Thanks to the nine-speed automatic gearbox it’s serene at speed, although it’s not quite as snappy as the BMW. While the new engine is definitely more refined than its predecessor, it’s also no quieter than the 5 Series and gets a little rattly at the top end. But use the low-down torque rather than stretching the 2.0-litre unit and the E-Class is a relaxing car. 

Testers’ notes: “Unlike the 520d, the E 220 d is available with four-wheel drive. The 4Matic system adds £1,640 to the AMG Line model’s price but it’s not a must-have option.”

Volvo V90

Model: Volvo V90 D4 R-Design Pro
Price: £41,865
Engine: 2.0-litre 4cyl turbodiesel
Power:187bhp
0-60mph: 7.3 seconds
Test economy: 45.5mpg/10.0mpl 
CO2: 119g/km 
Annual road tax: £450

Since the V90’s launch, Volvo has tweaked the line-up, adding an R-Design Pro trim level to match BMW and Mercedes’ sportier models. With our £41,865 D4-engined test car, can the V90 continue to carry the torch for the Swedish brand against its talented German opposition?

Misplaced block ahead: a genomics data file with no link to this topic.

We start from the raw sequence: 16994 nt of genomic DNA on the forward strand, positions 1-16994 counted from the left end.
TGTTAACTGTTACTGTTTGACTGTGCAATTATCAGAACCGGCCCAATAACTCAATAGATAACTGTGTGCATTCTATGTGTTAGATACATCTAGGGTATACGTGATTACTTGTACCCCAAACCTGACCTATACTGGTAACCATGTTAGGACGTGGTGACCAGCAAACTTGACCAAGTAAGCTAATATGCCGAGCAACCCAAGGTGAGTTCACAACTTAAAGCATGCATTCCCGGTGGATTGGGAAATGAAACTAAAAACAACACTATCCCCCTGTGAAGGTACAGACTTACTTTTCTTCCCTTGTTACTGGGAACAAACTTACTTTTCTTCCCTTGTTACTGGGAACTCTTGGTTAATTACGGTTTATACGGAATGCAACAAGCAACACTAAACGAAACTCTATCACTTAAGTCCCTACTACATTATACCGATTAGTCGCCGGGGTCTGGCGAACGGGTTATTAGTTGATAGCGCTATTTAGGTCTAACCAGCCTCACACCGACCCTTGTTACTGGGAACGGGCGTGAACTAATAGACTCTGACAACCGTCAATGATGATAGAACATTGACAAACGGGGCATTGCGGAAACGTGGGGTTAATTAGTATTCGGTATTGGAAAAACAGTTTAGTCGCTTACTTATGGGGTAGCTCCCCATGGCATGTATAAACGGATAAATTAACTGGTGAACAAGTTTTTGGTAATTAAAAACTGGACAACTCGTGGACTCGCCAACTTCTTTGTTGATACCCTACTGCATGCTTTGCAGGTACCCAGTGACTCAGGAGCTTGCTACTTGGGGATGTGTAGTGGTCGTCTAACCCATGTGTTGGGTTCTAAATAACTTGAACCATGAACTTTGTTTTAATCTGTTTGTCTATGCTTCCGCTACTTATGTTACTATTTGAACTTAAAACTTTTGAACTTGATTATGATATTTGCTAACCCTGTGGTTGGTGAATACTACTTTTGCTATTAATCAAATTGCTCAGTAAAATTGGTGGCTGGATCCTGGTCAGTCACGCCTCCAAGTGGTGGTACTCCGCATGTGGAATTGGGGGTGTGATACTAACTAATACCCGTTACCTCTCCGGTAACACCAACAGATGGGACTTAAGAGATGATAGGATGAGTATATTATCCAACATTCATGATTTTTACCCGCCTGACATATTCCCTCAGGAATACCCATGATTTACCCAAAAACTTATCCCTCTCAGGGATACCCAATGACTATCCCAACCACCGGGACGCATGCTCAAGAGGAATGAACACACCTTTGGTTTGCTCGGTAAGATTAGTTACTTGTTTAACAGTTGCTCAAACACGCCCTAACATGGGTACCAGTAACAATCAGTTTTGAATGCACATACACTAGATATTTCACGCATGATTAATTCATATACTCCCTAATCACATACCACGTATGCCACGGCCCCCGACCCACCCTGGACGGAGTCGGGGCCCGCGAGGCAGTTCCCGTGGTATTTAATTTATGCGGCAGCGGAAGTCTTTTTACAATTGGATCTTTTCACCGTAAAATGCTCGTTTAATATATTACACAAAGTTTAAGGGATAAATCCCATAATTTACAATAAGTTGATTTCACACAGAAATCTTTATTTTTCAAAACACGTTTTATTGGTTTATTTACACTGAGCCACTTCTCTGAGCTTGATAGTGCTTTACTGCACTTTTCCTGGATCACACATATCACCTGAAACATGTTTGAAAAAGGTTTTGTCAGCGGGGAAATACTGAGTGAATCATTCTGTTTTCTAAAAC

The V90’s 2.0-litre turbobdiesel engine matches the BMW’s output with 187bhp, and 400Nm of torque is produced at the same 1,750rpm. However, it feels quite different on the move.

The Volvo’s unit is noisier, especially if you rev it – and you need to do that to extract the performance as the gearbox holds on to ratios longer, while shifts aren’t quite as smooth as in the BMW or Mercedes. Even in the more driver-focused R-Design you don’t get steering wheel paddles, either. Despite jerkier full-throttle shifts the V90 was the fastest car from 0-60mph, taking 7.3 seconds.